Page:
Most baseball players never even sniff the kind of season Haniger put together in 2018. In his first full season in the big leagues not to be interrupted by major injuries, he posted a slash line of .285/.366/.493 with 26 home runs, 93 RBIs, 90 runs scored, 38 doubles and four triples over 157 games. In addition to making the All-Star team, he finished 11th in the American League MVP race.

True to form, Haniger looks back at last season and sees room for improvement.

“I thought it was pretty good, definitely not great,” Haniger said. “I think I can get better in a lot of areas – little bit with defense, little bit offensive side. Just stay more consistent. I feel like I’ve learned a lot about myself the past couple years and I’m continuing to learn about myself so I know that’s only going to help me for the future.”

Dark horse candidates

Prior to the 2018 season, Haniger identified Mariners pitcher Marco Gonzales as a dark horse candidate to have a strong season. It was a pretty good choice, as Gonzales had a breakout season that included a 13-start stretch where he went 9-2 with a 2.44 ERA.

So who are Haniger’s dark horse choices for 2019? He’s going with Dee Gordon, Kyle Seager and Jay Bruce, a trio of former All-Stars who struggled last season but have been impressive this spring.

On Bruce, Haniger noted that the 31-year-old slugger acquired from the Mets in the Robinson Canó-Edwin Díaz blockbuster is “a really good player.” As for Gordon and Seager, who were both hampered by foot injures last year but have been big stories this spring, Haniger expects them to bounce back in a big way.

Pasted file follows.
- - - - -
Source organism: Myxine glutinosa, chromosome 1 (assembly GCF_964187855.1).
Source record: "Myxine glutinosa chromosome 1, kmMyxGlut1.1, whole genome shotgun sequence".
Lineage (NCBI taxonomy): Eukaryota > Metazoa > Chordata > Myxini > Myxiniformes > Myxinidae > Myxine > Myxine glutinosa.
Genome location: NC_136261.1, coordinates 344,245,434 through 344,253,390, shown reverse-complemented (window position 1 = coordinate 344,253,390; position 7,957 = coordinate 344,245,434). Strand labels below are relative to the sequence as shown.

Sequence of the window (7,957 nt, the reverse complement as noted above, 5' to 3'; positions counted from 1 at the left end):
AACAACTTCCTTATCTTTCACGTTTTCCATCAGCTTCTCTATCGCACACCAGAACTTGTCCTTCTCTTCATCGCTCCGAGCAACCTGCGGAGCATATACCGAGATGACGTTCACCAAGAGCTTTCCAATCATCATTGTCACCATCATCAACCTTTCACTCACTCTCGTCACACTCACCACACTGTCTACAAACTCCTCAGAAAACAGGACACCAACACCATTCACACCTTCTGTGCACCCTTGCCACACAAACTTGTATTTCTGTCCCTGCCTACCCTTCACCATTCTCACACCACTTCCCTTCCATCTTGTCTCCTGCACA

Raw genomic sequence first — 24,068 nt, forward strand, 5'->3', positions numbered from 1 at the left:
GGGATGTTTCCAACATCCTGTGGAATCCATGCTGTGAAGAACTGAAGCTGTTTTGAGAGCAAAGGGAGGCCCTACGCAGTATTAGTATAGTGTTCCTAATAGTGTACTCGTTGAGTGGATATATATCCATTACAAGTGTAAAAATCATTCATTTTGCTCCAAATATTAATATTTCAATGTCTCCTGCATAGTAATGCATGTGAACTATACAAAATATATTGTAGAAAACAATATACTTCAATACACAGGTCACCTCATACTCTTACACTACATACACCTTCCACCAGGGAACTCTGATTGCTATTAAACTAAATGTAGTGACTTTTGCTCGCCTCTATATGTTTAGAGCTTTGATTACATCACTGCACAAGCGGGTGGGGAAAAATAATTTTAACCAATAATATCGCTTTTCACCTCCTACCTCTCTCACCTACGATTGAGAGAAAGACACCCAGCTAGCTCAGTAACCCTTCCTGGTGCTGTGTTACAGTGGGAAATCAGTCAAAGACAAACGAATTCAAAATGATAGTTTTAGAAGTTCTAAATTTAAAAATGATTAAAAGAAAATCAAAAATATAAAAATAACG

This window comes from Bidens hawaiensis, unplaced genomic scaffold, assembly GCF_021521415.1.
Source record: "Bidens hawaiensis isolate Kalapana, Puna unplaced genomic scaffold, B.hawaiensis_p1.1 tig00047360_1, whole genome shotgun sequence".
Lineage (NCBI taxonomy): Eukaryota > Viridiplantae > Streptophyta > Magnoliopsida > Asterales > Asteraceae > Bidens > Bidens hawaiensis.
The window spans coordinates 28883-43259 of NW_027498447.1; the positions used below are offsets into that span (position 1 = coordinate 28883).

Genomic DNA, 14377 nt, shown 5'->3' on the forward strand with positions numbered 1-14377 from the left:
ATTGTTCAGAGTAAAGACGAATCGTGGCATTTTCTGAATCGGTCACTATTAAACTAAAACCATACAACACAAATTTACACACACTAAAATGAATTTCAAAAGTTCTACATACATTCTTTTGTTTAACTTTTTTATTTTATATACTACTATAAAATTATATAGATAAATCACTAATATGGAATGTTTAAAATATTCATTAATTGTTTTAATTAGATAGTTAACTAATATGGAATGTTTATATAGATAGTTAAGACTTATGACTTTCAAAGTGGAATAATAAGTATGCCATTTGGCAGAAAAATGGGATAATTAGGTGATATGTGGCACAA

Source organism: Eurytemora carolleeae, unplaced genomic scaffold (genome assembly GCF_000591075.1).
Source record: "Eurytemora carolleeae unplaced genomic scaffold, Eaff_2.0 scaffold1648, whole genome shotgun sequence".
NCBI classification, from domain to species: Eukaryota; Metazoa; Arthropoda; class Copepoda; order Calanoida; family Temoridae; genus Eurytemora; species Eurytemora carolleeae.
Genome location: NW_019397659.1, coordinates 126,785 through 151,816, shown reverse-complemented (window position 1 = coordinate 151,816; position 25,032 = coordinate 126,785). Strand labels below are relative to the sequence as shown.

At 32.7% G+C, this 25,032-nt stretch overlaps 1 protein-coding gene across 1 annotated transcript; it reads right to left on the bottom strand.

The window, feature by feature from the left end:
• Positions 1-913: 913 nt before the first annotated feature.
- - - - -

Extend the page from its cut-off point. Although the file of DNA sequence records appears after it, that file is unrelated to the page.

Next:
“I think last year last year was a fluke. I think people don’t realize when you have kind of nagging injuries how that really does affect your performance, and when your body can’t do the things you want it to do and you have limitations because of pain or because of literally your body’s sending signals for you to ‘No, don’t do that, it hurts,’ it’s tough to maximize your potential and play as well as you think you should play. So I just think when they’re healthy you’re going to get a much bigger year out of those two guys.”

The new kids

Haniger is stepping into more of a leadership role with the Mariners, something that seemed apparent when he was asked about which of Seattle’s prospects in camp have caught his eye.

“It’s been really impressive to see some of these young guys and the talent they have,” Haniger said. “I’ve seen Justin Dunn on the mound, he looks really good. I knew Kyle Lewis before this year but he’s been really good. Braden Bishop’s been very good. Shed Long, just met him beginning of camp, he’s been very impressive. I really like his swing, I like how he plays the game and the swagger he has. Jake Fraley. I mean, there’s a ton of guys, there’s a lot of really good young talent here.

“What I told some of the younger guys is just focus on what you can do to get better for the next day and just focus on building small each day. Don’t worry about making the big leagues this year, don’t worry about getting called up. Just focus on what you can do to make yourself a better player today, and before you know it you’ll be up here with us.”

M’s RHP prospect Justin Dunn convincing Scott Servais he’s a starter

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Mitch Haniger is invested in Mariners’ rebuild, and his sights are set on an eventual World Series